Total War Saga announced by SEGA, detailed by Creative Assembly in interview
Total War Saga is announced, and the details on how these standalone spin-off games will compare to the regular Total War series is intriguing.
From Press Release and Total War Blog:
Today we’re thrilled to announce a new class of historical Total War game on PC. Released under a new badge, Total War Saga games will be standalone spin-off titles focusing on exciting pivotal moments in history rather than whole historical eras.
I sat down with the game director on our first Total War Saga game, Jack Lusted, to find out what kind of Total War experience fans can expect from his team.
Michael: So what makes a game a “Total War Saga”?
Jack: With our big releases that cover entire eras, like Rome or Empire, we’ve been following them up with standalone games that focus on a single character’s life and the time around them; like Napoleon or Attila. But there are also these key, pivotal points in history which don’t necessarily revolve around a single character, and only lasted a few months or few decades at most. Such moments also tend to be constrained to a tight geographic area as well.
These moments are perfect fuel for Total War. They’re a powder keg, where anything can happen and history could have gone in any direction. Sagas are epic stories, and we felt that name described those moments well, and allows us to go into the kind of individual detail we love.
So, Total War Saga games will be the same mix of turn-based campaign strategy, real-time battle tactics and hundreds if not thousands of hours of gameplay as a regular Total War game, but focussed down on a distinct moment.
Sagas won’t be revolutionary new titles or introduce brand-new eras; they’ll follow-on from previous Total War games and inhabit the same time-period, or at the very least relate to it. But these are certainly Total War games.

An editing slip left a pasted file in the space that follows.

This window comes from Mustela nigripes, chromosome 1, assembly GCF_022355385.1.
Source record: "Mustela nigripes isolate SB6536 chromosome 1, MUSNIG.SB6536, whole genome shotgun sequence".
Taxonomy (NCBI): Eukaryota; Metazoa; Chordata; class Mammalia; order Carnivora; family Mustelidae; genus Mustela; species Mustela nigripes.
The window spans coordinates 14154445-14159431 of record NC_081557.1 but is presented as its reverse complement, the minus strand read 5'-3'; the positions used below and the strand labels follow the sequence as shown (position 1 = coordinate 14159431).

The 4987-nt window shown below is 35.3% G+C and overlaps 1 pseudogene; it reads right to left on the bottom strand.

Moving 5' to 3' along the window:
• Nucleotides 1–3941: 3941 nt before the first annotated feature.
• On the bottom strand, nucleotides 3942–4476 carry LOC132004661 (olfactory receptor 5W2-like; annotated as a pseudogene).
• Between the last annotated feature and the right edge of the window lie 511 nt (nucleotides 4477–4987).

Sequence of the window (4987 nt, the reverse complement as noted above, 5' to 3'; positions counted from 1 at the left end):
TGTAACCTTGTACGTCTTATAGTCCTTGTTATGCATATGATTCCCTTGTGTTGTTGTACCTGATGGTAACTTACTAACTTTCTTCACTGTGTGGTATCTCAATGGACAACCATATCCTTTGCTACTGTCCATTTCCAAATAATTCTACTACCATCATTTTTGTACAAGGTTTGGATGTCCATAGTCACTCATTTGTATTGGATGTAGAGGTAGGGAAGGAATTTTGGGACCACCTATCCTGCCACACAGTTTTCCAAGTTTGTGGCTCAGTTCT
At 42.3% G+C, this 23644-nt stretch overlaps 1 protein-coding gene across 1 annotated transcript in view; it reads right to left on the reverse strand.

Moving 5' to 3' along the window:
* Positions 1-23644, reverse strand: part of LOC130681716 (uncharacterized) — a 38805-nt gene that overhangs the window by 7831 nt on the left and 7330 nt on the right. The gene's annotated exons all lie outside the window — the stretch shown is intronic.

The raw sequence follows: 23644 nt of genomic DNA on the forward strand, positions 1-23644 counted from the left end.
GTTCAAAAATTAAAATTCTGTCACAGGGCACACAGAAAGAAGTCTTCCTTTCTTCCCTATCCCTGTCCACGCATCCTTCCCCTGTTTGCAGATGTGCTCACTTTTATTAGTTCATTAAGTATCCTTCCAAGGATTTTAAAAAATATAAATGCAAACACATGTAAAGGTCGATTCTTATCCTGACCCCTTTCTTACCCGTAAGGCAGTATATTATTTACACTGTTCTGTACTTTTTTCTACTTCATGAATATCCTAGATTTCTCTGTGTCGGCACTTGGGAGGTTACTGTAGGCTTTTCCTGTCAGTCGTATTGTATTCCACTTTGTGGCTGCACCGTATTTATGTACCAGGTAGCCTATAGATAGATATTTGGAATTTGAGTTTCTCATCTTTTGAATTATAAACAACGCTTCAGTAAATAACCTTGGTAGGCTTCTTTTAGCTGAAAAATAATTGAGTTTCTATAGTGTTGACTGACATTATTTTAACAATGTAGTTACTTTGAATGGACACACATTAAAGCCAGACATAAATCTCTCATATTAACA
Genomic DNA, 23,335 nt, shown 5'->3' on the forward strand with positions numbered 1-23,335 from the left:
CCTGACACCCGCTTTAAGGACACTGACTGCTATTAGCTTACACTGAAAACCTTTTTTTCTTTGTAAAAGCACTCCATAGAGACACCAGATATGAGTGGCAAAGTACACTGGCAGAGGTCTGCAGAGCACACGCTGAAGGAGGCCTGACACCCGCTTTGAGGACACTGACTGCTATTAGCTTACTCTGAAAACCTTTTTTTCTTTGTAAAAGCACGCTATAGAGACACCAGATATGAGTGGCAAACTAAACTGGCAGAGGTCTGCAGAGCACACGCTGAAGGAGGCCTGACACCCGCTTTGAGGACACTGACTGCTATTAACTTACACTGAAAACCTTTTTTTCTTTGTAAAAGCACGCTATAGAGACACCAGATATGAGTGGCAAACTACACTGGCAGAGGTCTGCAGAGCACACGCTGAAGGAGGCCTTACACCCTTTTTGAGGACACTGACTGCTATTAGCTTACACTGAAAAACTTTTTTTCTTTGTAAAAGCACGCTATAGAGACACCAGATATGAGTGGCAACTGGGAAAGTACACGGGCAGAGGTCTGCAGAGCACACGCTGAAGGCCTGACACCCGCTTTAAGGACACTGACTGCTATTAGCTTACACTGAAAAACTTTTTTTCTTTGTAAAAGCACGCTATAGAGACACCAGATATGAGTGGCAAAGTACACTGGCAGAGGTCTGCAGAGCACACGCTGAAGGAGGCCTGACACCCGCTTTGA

We’ve got more games in production than we’ve ever had before, and historical games form the majority of our forthcoming releases. We thought that badging these “A Total War Saga” would help players understand that they are a spin-off and not the next major title.
Michael: How is this different to previous Total War games?
Jack: In terms of core gameplay, it’s not. If you’ve enjoyed previous games, you’ll certainly be interested in Total War Saga games. It’s more about focus. There might be as many playable factions or conquerable territories in them, but that could all be focussed down to one specific region or country and a particular point in time.
In fact, we’ve done it before. Fall of the Samurai is exactly the kind of thing we’re talking about here. It was a standalone spin-off from Total War: SHOGUN 2, focussed on the pivotal event of the Boshin War. A concentrated Total War game which puts you right in the middle of a really dynamic moment of history, where the outcome could have gone in a huge number of different directions.
If you liked Fall of the Samurai, and the kind of gameplay we delivered with it, then you’re going to enjoy what we’ve got planned for our first Saga title. But it’s important to say that it isn’t our next major historical release. It is an iteration on a previous game, built on something we’ve already released.